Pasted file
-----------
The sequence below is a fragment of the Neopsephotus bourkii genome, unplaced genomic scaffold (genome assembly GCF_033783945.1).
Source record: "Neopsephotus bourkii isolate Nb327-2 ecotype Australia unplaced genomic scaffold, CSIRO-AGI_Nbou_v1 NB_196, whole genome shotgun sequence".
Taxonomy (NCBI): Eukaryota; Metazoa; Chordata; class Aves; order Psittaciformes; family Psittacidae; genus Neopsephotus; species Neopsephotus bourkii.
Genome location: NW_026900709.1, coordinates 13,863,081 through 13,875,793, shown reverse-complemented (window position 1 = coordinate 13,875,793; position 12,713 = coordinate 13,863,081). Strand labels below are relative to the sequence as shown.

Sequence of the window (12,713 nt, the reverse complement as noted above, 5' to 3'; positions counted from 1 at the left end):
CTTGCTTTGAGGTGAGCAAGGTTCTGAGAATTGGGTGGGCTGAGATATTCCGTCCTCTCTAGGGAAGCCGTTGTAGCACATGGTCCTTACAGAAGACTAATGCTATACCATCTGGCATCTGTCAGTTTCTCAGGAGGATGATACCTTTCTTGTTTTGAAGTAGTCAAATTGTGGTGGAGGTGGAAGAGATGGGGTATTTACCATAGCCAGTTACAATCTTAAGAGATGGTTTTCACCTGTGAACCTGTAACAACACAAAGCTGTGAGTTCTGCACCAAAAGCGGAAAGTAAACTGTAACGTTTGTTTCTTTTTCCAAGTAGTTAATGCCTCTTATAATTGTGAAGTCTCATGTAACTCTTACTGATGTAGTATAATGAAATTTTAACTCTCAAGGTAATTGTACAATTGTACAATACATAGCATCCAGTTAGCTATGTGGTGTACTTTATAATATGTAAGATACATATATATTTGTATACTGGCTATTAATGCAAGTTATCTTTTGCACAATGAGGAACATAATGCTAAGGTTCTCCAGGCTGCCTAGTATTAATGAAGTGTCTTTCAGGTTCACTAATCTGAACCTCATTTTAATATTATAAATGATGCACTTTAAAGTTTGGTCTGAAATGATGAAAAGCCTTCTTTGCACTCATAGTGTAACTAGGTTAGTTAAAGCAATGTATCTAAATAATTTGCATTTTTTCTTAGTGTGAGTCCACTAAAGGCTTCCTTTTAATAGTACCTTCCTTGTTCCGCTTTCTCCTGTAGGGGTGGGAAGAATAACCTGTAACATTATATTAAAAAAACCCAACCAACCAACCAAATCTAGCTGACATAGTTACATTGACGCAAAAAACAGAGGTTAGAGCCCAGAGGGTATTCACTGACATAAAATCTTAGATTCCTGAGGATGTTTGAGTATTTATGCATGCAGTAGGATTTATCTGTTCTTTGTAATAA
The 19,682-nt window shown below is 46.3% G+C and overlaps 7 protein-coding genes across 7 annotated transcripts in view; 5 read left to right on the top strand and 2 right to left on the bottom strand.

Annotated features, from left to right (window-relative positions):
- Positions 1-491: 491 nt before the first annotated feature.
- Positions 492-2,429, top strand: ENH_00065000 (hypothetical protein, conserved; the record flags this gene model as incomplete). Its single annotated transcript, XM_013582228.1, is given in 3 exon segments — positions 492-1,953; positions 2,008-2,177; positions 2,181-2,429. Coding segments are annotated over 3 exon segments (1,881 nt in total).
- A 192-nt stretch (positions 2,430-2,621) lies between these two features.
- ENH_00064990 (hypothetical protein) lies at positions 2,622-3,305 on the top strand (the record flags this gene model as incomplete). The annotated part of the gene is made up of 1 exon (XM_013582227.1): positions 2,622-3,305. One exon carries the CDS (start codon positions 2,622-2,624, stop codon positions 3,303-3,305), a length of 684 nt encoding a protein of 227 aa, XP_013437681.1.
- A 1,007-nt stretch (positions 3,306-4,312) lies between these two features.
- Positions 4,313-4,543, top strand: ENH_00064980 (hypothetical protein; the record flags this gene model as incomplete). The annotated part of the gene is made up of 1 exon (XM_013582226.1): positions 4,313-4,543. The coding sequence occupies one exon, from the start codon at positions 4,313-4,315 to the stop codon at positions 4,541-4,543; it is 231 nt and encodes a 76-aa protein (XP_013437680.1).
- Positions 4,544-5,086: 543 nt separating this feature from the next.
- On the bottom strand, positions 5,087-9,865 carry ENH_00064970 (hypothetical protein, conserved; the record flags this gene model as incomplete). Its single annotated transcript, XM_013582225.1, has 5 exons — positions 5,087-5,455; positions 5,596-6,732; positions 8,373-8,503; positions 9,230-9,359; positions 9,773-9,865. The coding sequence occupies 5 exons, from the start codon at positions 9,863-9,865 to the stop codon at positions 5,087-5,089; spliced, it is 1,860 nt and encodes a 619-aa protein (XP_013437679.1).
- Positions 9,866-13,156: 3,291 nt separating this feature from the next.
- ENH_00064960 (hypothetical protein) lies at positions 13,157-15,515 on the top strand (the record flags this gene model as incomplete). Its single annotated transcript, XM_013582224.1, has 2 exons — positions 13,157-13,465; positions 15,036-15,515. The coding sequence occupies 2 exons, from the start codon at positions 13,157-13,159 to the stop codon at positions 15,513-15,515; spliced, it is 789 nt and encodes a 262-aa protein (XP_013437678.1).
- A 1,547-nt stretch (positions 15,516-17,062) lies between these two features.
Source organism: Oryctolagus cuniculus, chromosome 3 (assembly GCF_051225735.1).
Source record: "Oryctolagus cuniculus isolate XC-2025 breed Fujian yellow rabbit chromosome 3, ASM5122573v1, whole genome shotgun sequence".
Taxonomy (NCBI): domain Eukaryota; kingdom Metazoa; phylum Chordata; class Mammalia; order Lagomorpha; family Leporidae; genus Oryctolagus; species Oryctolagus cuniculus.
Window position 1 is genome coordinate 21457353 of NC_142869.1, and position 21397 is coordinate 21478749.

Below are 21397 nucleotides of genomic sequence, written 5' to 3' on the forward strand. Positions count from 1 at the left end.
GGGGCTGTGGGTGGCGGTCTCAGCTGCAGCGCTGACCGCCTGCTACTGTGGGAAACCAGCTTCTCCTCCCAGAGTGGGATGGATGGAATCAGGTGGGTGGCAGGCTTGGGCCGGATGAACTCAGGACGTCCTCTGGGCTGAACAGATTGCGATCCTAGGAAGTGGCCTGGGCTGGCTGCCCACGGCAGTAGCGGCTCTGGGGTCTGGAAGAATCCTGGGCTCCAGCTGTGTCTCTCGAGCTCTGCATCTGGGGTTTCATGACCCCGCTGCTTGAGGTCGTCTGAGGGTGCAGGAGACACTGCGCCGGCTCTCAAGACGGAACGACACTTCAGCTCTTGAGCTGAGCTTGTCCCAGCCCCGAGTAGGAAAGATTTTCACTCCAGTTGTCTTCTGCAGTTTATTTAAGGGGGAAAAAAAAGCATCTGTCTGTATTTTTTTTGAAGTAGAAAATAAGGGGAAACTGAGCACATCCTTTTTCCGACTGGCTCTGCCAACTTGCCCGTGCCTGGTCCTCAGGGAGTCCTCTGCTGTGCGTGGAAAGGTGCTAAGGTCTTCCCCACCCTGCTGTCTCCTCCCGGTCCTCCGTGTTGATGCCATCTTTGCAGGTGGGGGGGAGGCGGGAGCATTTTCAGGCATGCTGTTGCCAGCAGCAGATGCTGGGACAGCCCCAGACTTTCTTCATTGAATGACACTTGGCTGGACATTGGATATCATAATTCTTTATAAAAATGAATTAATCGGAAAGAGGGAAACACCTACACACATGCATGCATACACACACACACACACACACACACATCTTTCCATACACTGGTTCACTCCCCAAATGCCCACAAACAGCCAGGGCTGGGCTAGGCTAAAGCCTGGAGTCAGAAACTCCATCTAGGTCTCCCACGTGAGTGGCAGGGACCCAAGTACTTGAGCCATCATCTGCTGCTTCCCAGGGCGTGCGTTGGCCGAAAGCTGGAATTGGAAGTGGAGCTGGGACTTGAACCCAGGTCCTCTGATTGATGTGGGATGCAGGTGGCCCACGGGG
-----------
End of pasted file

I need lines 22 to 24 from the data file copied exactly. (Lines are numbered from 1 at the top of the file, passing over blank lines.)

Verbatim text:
Taxonomy (NCBI): domain Eukaryota; kingdom Metazoa; phylum Chordata; class Mammalia; order Lagomorpha; family Leporidae; genus Oryctolagus; species Oryctolagus cuniculus.
Window position 1 is genome coordinate 21457353 of NC_142869.1, and position 21397 is coordinate 21478749.

Below are 21397 nucleotides of genomic sequence, written 5' to 3' on the forward strand. Positions count from 1 at the left end.